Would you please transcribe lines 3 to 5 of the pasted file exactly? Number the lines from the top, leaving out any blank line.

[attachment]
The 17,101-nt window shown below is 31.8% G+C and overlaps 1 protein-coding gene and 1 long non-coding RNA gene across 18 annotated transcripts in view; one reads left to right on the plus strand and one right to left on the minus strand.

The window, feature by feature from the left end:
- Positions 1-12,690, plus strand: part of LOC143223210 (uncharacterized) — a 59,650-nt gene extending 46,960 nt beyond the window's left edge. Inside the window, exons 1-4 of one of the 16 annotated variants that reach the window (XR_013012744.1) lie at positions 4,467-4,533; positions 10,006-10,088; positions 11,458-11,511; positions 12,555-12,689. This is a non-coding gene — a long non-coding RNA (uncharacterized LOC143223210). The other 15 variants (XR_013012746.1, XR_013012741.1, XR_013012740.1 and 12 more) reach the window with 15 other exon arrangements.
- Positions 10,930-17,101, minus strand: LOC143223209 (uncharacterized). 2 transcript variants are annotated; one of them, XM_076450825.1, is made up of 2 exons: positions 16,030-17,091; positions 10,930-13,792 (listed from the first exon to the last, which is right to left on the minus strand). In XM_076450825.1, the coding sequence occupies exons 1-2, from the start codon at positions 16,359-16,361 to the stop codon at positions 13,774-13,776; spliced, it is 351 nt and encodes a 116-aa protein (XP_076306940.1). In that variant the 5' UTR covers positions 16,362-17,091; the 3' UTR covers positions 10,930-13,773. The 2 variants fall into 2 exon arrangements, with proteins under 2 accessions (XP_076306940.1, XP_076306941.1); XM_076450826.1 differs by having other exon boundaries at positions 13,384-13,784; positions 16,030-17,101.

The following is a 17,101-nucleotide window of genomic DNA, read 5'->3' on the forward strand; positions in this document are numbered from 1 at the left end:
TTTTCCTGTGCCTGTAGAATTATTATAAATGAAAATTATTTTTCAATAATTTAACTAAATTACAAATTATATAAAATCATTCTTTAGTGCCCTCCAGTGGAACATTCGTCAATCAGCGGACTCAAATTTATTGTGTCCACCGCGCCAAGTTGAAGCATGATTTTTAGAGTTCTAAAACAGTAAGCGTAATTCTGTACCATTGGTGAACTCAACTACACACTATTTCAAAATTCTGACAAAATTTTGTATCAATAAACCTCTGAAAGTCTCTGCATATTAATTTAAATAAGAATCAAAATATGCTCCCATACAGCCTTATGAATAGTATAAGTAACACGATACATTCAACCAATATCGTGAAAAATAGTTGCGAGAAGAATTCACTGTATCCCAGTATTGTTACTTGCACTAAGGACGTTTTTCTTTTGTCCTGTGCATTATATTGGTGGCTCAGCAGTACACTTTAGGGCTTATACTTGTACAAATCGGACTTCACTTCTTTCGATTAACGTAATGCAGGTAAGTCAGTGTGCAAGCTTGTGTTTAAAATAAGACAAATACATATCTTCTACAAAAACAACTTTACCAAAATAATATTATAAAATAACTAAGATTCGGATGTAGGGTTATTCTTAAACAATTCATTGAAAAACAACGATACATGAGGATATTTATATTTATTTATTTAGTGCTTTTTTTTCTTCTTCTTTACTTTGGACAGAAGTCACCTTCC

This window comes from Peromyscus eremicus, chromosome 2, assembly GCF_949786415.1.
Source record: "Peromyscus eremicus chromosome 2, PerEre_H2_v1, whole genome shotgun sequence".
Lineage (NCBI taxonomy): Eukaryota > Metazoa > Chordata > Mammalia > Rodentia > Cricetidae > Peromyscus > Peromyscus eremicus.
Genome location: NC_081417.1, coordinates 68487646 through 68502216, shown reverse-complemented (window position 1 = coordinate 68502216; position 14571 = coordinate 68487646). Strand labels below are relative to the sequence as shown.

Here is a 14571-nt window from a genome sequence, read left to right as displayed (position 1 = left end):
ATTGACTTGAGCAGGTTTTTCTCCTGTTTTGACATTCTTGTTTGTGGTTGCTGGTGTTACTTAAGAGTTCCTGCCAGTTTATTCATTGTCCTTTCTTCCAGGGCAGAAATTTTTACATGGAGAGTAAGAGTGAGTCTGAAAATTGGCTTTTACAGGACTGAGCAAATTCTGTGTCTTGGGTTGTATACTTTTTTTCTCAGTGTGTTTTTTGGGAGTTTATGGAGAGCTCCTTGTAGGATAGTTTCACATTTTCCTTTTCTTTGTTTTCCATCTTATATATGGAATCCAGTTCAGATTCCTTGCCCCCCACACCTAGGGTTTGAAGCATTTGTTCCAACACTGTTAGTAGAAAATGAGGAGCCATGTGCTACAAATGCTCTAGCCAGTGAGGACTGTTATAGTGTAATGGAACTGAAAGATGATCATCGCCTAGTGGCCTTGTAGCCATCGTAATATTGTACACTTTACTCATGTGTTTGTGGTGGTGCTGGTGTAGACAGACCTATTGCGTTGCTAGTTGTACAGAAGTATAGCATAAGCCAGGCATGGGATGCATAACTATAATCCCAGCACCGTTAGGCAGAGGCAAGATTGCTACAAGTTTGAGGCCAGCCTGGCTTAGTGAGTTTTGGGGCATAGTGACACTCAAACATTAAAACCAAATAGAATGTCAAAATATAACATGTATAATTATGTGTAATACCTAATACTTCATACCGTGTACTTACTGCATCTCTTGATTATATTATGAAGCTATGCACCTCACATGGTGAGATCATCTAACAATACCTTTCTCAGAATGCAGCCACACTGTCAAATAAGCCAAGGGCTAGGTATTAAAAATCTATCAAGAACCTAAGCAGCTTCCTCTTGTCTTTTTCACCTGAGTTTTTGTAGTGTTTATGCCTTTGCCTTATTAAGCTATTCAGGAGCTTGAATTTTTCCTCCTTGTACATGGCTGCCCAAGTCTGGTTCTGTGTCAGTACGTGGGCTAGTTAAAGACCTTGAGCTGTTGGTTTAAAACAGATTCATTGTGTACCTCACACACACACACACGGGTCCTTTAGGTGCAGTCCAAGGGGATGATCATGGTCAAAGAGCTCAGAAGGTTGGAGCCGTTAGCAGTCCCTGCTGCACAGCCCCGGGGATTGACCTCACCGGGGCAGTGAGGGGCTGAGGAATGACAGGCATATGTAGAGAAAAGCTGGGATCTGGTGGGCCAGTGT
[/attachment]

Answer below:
- Positions 1-12,690, plus strand: part of LOC143223210 (uncharacterized) — a 59,650-nt gene extending 46,960 nt beyond the window's left edge. Inside the window, exons 1-4 of one of the 16 annotated variants that reach the window (XR_013012744.1) lie at positions 4,467-4,533; positions 10,006-10,088; positions 11,458-11,511; positions 12,555-12,689. This is a non-coding gene — a long non-coding RNA (uncharacterized LOC143223210). The other 15 variants (XR_013012746.1, XR_013012741.1, XR_013012740.1 and 12 more) reach the window with 15 other exon arrangements.
- Positions 10,930-17,101, minus strand: LOC143223209 (uncharacterized). 2 transcript variants are annotated; one of them, XM_076450825.1, is made up of 2 exons: positions 16,030-17,091; positions 10,930-13,792 (listed from the first exon to the last, which is right to left on the minus strand). In XM_076450825.1, the coding sequence occupies exons 1-2, from the start codon at positions 16,359-16,361 to the stop codon at positions 13,774-13,776; spliced, it is 351 nt and encodes a 116-aa protein (XP_076306940.1). In that variant the 5' UTR covers positions 16,362-17,091; the 3' UTR covers positions 10,930-13,773. The 2 variants fall into 2 exon arrangements, with proteins under 2 accessions (XP_076306940.1, XP_076306941.1); XM_076450826.1 differs by having other exon boundaries at positions 13,384-13,784; positions 16,030-17,101.

The following is a 17,101-nucleotide window of genomic DNA, read 5'->3' on the forward strand; positions in this document are numbered from 1 at the left end: